Sounds from Jay-Z's seminal 10-year-old hit 'Heart in the City (Ain't No Love)' blasts from the Chrysler 300M in the latest ad from the company's award-winning 'Imported from Detroit' campaign. Jay-Z's music follows other hip hop artists featured in previous ads like Dr. Dre's Beats by Dr. Dre speakers, and Eminen's hit 'Lose Yourself'. But the eyebrow-raising irony is as the popular campaign continues to lift the veil on America's rejected city, from it's wildly successful Superbowl debut to current print spots with bold messaging like 'Good Things Comes to Those Who Work,' the latest ad in the series that has given a voice to Detroit residents plagued by unemployment, and violence -- with an allegorical hard work meets style Americana -- has no black Detroiters in sight.
Commenting on the ad, Chrysler's president and CEO says, "The new commercial continues our "Imported from Detroit" theme by taking this great city to the rest of the world and captures a day-in-the-life of local citizens in and around Detroit." Dianna C. Gutierrez from the brand's media relations assures us that the local citizens featured are real people, not actors. The ad is a departure from the brand's first ad -- a dark and gritty display of a city narrowly branded just as that. The new ad however, attempts to show the world another side of Detroit where it's bright, and sunny, where white kids ride bikes uninterrupted by abandoned houses, and street corners decorated in honor of slain children with framed pictures and teddy bears stained by rain and urban mud.
White hands grip the car's stirring wheel in the 60-second spot, slowly steering to the iconic Woodward Avenue, Michigan Avenue, and in an automotive campaign built on the pride of the city that made the world mobile -- and an automotive company built on the backs of black assembly-line workers -- black Detroiters find themselves driven outside of the 'Imported from Detroit' narrative as the campaign makes it's most bizarre and backward turn yet by driving across 8 Mile, and leaving the city.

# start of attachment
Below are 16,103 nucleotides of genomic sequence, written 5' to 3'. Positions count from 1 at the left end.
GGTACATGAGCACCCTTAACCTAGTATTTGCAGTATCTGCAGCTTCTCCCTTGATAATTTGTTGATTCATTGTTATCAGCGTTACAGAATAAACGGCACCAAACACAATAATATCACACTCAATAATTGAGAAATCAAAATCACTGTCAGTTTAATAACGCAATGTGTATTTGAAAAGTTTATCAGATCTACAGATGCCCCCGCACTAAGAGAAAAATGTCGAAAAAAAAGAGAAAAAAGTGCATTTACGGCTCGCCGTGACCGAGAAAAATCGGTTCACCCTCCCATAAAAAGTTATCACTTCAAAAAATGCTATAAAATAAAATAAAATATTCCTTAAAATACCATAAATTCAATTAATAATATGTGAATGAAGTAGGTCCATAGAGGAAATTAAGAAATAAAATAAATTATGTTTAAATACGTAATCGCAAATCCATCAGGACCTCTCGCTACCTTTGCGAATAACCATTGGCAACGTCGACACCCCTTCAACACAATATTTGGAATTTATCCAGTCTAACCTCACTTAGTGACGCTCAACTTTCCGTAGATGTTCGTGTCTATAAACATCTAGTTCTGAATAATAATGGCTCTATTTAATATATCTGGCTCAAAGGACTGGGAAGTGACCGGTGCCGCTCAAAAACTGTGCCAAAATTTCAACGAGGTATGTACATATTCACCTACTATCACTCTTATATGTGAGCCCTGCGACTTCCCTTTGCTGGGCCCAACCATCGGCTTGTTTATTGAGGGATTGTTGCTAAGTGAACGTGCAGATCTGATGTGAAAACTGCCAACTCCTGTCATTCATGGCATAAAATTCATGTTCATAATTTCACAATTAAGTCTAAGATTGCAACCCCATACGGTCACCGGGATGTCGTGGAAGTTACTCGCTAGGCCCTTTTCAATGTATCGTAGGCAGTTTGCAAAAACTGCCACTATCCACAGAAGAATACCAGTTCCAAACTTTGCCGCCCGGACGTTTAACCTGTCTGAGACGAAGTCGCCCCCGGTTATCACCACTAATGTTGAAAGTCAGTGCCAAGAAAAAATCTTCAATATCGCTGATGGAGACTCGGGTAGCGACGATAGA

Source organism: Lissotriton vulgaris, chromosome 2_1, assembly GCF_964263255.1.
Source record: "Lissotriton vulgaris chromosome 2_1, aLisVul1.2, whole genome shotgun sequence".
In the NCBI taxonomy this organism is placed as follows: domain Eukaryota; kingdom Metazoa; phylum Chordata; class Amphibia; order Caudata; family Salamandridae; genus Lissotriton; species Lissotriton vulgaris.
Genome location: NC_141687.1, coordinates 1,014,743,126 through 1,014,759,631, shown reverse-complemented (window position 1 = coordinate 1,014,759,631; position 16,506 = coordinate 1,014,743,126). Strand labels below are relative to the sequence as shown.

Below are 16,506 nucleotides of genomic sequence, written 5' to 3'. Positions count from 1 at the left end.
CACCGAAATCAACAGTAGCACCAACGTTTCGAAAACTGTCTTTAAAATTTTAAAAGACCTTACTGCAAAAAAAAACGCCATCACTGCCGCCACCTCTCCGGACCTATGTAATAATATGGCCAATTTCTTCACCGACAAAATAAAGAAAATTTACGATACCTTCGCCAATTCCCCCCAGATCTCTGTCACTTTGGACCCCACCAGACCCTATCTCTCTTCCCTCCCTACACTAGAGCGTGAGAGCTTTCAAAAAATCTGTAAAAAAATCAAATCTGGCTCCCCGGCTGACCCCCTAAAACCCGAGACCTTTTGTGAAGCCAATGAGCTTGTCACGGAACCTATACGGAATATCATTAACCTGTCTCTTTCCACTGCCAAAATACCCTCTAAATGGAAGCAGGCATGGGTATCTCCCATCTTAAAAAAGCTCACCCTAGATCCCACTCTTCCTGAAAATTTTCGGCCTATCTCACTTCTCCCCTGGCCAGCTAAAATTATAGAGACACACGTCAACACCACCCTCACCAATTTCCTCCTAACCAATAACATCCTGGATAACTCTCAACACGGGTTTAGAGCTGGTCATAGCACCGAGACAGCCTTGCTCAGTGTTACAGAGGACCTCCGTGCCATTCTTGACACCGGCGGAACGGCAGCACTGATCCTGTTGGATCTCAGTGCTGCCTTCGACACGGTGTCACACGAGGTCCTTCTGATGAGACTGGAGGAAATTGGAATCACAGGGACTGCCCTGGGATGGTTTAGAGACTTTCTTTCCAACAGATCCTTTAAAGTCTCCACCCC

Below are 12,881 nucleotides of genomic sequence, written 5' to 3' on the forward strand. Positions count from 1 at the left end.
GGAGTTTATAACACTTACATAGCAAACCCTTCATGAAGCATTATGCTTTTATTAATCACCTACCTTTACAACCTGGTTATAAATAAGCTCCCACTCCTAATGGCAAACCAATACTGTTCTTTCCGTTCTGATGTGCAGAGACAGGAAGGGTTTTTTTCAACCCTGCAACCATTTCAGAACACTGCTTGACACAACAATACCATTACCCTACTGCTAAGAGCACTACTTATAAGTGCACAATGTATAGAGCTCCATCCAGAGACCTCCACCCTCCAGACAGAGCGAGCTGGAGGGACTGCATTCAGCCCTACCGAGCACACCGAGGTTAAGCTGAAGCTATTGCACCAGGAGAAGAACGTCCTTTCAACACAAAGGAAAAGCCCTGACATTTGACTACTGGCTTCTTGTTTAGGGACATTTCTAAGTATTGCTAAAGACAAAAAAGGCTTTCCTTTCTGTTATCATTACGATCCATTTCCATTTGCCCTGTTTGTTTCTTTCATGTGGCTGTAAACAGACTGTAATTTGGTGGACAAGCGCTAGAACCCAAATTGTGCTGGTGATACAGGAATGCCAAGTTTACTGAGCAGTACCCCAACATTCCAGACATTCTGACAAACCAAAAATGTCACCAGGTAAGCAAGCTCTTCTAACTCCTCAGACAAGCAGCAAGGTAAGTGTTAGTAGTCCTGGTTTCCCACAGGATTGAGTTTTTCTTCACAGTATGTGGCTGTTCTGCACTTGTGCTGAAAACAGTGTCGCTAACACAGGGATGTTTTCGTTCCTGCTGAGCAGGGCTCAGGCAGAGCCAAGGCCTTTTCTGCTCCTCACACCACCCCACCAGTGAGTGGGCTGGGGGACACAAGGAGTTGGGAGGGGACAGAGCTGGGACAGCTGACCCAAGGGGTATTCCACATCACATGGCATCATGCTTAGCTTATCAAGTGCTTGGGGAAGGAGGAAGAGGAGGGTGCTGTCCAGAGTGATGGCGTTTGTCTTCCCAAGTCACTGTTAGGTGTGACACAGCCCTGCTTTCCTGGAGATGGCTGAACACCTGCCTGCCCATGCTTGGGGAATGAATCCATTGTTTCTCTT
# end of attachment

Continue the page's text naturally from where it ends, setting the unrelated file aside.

The sight of the 8 Mile sign in the 'Imported from Detroit' ad operates as a disturbing trope for black Detroiters. To people outside of Detroit, 8-Mile signals memories of Eminem's biopic, charting the rapper's meteoric rise from random white emcee to global superstar, but to real Detroiters, 8 Mile is a haunting symbol of racial divide, separating the inner-city's black working-class from white suburbia -- a reality that has tormented Detroit for decades, and is arguably a primary marker of the city's present condition. And even though the city's suburbs like Grosse Pointe, Birmingham, and West Bloomfield has shown a mainstay of black middle-class occupants since, like forever, there's no evidence of this reality in Chrysler's most recent commercial.
Instead we see scenes of white suburbia -- white kids working a lemonade stand, white firemen, and school children in uniforms (a direct slap in the face to Detroit's still-lingering public school crisis). Luxury advertising absent of black bodies is nothing new, but this is Detroit, a city that's 82 percent black. And while the city's crippled economy found Detroiters migrating out of the city by the thousands, a 25 percent decline in population to be exact, there remains a strong and obscured populous of Detroiters willing to duke it out -- and these Detroiters living within the city limits are not only black, they are unquestionably the most authentic heart of the city.
Weiden and Kennedy, the agency of record on the Chrysler business could have avoided all of this by injecting a little more diversity, and accurately portraying the real local citizens of Detroit. An ad based on one of America's most black cities void of black people -- who are generally the folk actually driving Chrysler cars -- is not only discriminating, it's just dumb.
'Imported from Detroit' has sparked everything from political debate to Twitter hashtags, and Hart Plaza t-shirts, and certainly there are whites who can identify. Detroit's white residents have been beaten over the head with the city's negative reputation as well. But at the end of the day, they can leave their Woodward avenue offices, get inside their cars, and drive across 8-Mile detaching themselves by a city thinly stereotyped as poor, ghetto, backward, and hopeless -- a false and near inescapable identity that has directly affected black Detroiters both in and outside of the city.
It seems as long as everyone's cars are imported from Detroit, it is evidently still all good.
See the ad here: